http://www.vatican.va/roman_curia/congregations/cfaith/documents/rc_con_cfaith_doc_20000630_chiese-sorelle_en.html

There’s much more that can be said


#328

Read the text (above) again.

"Where there is virtue, however, there also are harmony and unity ,

Ergo,

where there is no harmony and no unity, there is no virtue.

AND to the thread’s point

Where is jurisdiction among the E Orthodox? Especially considering the current schism between the Russians and Constantinople, and with all the Orthodox in union with Constantinople


#329

Actually, Church of Antioch remained in union with Rome. Constantinople tried to put their own (greek) bishop as bishop of Antioch, but local people chose their own as was their custom. Rome supported local choice and Constantinople their choice- which made two lines of bishops of Antioch exist. This happened pre-schism. Greek Antioch and Maronite Antioch Christians both remained during Chalcedon with One Church as Maronites themselves say. Greek side became known as Melkites (ones who obeyed King) as they obeyed Emperor and decision of Chalcedon. During Crusades, crusaders came and found Maronite Christians, who got separated from Church (communicaiton-wise) by Muslims. When crusaders found them, Maronites said they are in union with Rome and professed unity of faith with Catholic Church. Therefore, Maronites (original local church) of Antioch chose Rome over Constantinople.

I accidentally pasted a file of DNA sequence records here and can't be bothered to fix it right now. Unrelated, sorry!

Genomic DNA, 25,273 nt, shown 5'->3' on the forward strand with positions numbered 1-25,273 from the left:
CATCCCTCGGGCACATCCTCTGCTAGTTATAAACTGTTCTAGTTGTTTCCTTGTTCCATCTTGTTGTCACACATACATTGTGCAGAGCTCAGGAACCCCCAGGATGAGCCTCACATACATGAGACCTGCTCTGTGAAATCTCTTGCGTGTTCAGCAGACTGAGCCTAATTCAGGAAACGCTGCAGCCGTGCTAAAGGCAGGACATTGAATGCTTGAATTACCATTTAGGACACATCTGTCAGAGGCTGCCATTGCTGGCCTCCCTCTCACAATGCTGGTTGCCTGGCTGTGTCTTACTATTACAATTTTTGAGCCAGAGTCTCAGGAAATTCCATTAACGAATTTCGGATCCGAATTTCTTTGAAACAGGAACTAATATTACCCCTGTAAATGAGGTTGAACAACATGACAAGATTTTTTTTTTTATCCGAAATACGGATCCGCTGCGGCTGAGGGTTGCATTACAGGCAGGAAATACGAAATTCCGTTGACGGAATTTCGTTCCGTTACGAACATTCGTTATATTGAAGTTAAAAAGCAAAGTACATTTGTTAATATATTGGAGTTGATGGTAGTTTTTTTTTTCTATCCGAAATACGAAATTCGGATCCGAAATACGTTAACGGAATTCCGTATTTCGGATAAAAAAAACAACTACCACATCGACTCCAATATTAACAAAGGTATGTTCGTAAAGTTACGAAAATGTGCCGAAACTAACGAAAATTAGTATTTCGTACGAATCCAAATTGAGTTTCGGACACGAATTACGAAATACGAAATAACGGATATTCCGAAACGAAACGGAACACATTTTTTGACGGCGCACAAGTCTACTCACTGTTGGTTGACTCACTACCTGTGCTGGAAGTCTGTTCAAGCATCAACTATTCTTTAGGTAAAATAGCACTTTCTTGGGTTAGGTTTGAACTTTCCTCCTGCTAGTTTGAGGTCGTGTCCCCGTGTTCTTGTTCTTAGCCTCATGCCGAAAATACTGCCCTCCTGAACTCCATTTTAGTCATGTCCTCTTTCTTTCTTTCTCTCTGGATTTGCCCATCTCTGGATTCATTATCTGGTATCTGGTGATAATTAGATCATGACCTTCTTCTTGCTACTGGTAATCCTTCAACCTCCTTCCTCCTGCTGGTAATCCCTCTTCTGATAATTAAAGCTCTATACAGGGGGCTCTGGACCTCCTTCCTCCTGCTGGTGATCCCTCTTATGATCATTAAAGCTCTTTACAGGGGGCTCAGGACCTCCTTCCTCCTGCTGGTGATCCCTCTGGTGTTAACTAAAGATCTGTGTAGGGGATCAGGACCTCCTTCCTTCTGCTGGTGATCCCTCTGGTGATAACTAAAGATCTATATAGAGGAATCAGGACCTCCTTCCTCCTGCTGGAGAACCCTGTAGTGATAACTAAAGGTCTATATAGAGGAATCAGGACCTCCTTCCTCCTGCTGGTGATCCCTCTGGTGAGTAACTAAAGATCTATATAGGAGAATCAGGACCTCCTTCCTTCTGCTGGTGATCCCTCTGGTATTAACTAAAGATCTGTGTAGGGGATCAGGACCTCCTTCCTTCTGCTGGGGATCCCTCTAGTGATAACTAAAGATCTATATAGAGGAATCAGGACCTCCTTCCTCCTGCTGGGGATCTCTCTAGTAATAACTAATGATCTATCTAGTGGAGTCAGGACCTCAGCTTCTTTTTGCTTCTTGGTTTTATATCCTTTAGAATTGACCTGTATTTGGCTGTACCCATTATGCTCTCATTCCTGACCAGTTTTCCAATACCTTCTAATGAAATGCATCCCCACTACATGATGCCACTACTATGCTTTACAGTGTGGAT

Meanwhile, Melkite bishop of Antioch rejected what caused Great Schism and remained in communion with both Pope and Ecumenical Patriarch. Years later, around 1800 I believe, Melkites elected their own Patriarch by their right and this Patriarch called synod to join the Pope and reject Ecumenical Patriarch. Ecumenical Patriarch in process consecrated one deacon a bishop of Antioch and made pleas to Ottoman Empire to stop Melkites from joining Catholic Church. Original Melkite Church of Antioch however joined Catholic Church and bishop elected non-canonically by Ecumenical Patriarch to keep his influence, formed Greek Church of Antioch which is Eastern Orthodox. True line of Antioch and also second, pre-schism line of Antioch as per bishops, remained in unity with Rome.